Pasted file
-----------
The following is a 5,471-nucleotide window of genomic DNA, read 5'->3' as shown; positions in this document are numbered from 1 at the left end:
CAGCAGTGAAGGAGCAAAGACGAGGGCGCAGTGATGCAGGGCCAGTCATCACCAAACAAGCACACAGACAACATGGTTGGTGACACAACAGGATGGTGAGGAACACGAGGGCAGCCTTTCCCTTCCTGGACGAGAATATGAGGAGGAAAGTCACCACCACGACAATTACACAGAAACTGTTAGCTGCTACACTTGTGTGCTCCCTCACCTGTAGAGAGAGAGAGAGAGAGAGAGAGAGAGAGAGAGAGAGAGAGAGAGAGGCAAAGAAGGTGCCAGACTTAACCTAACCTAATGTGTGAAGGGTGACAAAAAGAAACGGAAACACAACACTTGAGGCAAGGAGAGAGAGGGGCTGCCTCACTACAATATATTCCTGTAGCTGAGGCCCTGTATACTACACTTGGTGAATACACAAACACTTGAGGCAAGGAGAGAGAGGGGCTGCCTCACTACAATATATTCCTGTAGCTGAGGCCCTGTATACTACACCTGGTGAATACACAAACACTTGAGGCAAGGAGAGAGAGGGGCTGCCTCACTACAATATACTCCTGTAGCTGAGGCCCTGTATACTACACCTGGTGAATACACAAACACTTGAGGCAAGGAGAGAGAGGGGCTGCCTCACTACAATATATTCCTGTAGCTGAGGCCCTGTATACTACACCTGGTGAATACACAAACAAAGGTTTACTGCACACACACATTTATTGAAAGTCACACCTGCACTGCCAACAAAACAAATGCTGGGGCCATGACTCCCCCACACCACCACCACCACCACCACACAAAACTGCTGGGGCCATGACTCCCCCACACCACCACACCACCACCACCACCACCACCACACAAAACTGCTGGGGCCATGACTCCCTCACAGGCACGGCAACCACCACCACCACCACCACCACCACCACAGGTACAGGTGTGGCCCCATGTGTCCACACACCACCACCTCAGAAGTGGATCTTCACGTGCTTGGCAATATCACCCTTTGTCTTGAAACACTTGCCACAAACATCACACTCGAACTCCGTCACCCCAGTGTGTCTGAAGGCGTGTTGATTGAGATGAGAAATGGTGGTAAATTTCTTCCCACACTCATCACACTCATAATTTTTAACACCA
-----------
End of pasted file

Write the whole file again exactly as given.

The following is a 5,471-nucleotide window of genomic DNA, read 5'->3' as shown; positions in this document are numbered from 1 at the left end:
CAGCAGTGAAGGAGCAAAGACGAGGGCGCAGTGATGCAGGGCCAGTCATCACCAAACAAGCACACAGACAACATGGTTGGTGACACAACAGGATGGTGAGGAACACGAGGGCAGCCTTTCCCTTCCTGGACGAGAATATGAGGAGGAAAGTCACCACCACGACAATTACACAGAAACTGTTAGCTGCTACACTTGTGTGCTCCCTCACCTGTAGAGAGAGAGAGAGAGAGAGAGAGAGAGAGAGAGAGAGAGAGAGAGAGGCAAAGAAGGTGCCAGACTTAACCTAACCTAATGTGTGAAGGGTGACAAAAAGAAACGGAAACACAACACTTGAGGCAAGGAGAGAGAGGGGCTGCCTCACTACAATATATTCCTGTAGCTGAGGCCCTGTATACTACACTTGGTGAATACACAAACACTTGAGGCAAGGAGAGAGAGGGGCTGCCTCACTACAATATATTCCTGTAGCTGAGGCCCTGTATACTACACCTGGTGAATACACAAACACTTGAGGCAAGGAGAGAGAGGGGCTGCCTCACTACAATATACTCCTGTAGCTGAGGCCCTGTATACTACACCTGGTGAATACACAAACACTTGAGGCAAGGAGAGAGAGGGGCTGCCTCACTACAATATATTCCTGTAGCTGAGGCCCTGTATACTACACCTGGTGAATACACAAACAAAGGTTTACTGCACACACACATTTATTGAAAGTCACACCTGCACTGCCAACAAAACAAATGCTGGGGCCATGACTCCCCCACACCACCACCACCACCACCACACAAAACTGCTGGGGCCATGACTCCCCCACACCACCACACCACCACCACCACCACCACCACACAAAACTGCTGGGGCCATGACTCCCTCACAGGCACGGCAACCACCACCACCACCACCACCACCACCACAGGTACAGGTGTGGCCCCATGTGTCCACACACCACCACCTCAGAAGTGGATCTTCACGTGCTTGGCAATATCACCCTTTGTCTTGAAACACTTGCCACAAACATCACACTCGAACTCCGTCACCCCAGTGTGTCTGAAGGCGTGTTGATTGAGATGAGAAATGGTGGTAAATTTCTTCCCACACTCATCACACTCATAATTTTTAACACCA